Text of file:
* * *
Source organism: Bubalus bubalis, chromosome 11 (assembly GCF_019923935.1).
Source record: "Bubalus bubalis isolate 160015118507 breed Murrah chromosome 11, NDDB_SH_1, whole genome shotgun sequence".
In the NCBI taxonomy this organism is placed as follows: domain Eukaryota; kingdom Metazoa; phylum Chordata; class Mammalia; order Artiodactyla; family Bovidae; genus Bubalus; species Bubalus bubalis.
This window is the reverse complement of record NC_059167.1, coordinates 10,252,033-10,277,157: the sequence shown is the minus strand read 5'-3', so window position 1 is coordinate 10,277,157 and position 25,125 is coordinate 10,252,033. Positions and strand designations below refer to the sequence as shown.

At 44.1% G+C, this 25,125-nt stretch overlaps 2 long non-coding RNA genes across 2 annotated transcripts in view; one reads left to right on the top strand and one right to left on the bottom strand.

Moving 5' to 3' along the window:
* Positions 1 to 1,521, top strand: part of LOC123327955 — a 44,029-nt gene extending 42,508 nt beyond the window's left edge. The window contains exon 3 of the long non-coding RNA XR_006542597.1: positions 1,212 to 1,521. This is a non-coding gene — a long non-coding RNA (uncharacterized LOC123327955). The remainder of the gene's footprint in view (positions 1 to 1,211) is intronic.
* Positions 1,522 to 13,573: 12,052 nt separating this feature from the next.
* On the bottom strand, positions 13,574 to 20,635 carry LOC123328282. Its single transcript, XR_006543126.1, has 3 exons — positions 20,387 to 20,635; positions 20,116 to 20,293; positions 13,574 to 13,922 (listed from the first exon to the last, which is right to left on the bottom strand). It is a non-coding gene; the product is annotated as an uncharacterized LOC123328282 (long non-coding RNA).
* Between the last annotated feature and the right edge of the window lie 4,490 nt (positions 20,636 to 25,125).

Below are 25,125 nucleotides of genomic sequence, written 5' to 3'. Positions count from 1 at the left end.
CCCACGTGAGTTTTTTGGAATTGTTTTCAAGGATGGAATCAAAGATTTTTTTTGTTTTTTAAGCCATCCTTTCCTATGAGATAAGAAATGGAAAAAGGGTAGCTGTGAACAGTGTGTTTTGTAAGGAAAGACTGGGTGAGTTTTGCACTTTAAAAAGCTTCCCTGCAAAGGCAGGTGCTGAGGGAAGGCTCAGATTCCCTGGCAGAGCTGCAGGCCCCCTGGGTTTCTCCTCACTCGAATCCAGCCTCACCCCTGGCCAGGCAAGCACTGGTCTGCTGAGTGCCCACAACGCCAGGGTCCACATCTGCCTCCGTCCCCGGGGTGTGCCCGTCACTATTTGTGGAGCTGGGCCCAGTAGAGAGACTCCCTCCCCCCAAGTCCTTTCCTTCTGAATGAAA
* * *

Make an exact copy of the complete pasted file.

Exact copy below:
Source organism: Bubalus bubalis, chromosome 11 (assembly GCF_019923935.1).
Source record: "Bubalus bubalis isolate 160015118507 breed Murrah chromosome 11, NDDB_SH_1, whole genome shotgun sequence".
In the NCBI taxonomy this organism is placed as follows: domain Eukaryota; kingdom Metazoa; phylum Chordata; class Mammalia; order Artiodactyla; family Bovidae; genus Bubalus; species Bubalus bubalis.
This window is the reverse complement of record NC_059167.1, coordinates 10,252,033-10,277,157: the sequence shown is the minus strand read 5'-3', so window position 1 is coordinate 10,277,157 and position 25,125 is coordinate 10,252,033. Positions and strand designations below refer to the sequence as shown.

At 44.1% G+C, this 25,125-nt stretch overlaps 2 long non-coding RNA genes across 2 annotated transcripts in view; one reads left to right on the top strand and one right to left on the bottom strand.

Moving 5' to 3' along the window:
* Positions 1 to 1,521, top strand: part of LOC123327955 — a 44,029-nt gene extending 42,508 nt beyond the window's left edge. The window contains exon 3 of the long non-coding RNA XR_006542597.1: positions 1,212 to 1,521. This is a non-coding gene — a long non-coding RNA (uncharacterized LOC123327955). The remainder of the gene's footprint in view (positions 1 to 1,211) is intronic.
* Positions 1,522 to 13,573: 12,052 nt separating this feature from the next.
* On the bottom strand, positions 13,574 to 20,635 carry LOC123328282. Its single transcript, XR_006543126.1, has 3 exons — positions 20,387 to 20,635; positions 20,116 to 20,293; positions 13,574 to 13,922 (listed from the first exon to the last, which is right to left on the bottom strand). It is a non-coding gene; the product is annotated as an uncharacterized LOC123328282 (long non-coding RNA).
* Between the last annotated feature and the right edge of the window lie 4,490 nt (positions 20,636 to 25,125).

Below are 25,125 nucleotides of genomic sequence, written 5' to 3'. Positions count from 1 at the left end.
CCCACGTGAGTTTTTTGGAATTGTTTTCAAGGATGGAATCAAAGATTTTTTTTGTTTTTTAAGCCATCCTTTCCTATGAGATAAGAAATGGAAAAAGGGTAGCTGTGAACAGTGTGTTTTGTAAGGAAAGACTGGGTGAGTTTTGCACTTTAAAAAGCTTCCCTGCAAAGGCAGGTGCTGAGGGAAGGCTCAGATTCCCTGGCAGAGCTGCAGGCCCCCTGGGTTTCTCCTCACTCGAATCCAGCCTCACCCCTGGCCAGGCAAGCACTGGTCTGCTGAGTGCCCACAACGCCAGGGTCCACATCTGCCTCCGTCCCCGGGGTGTGCCCGTCACTATTTGTGGAGCTGGGCCCAGTAGAGAGACTCCCTCCCCCCAAGTCCTTTCCTTCTGAATGAAA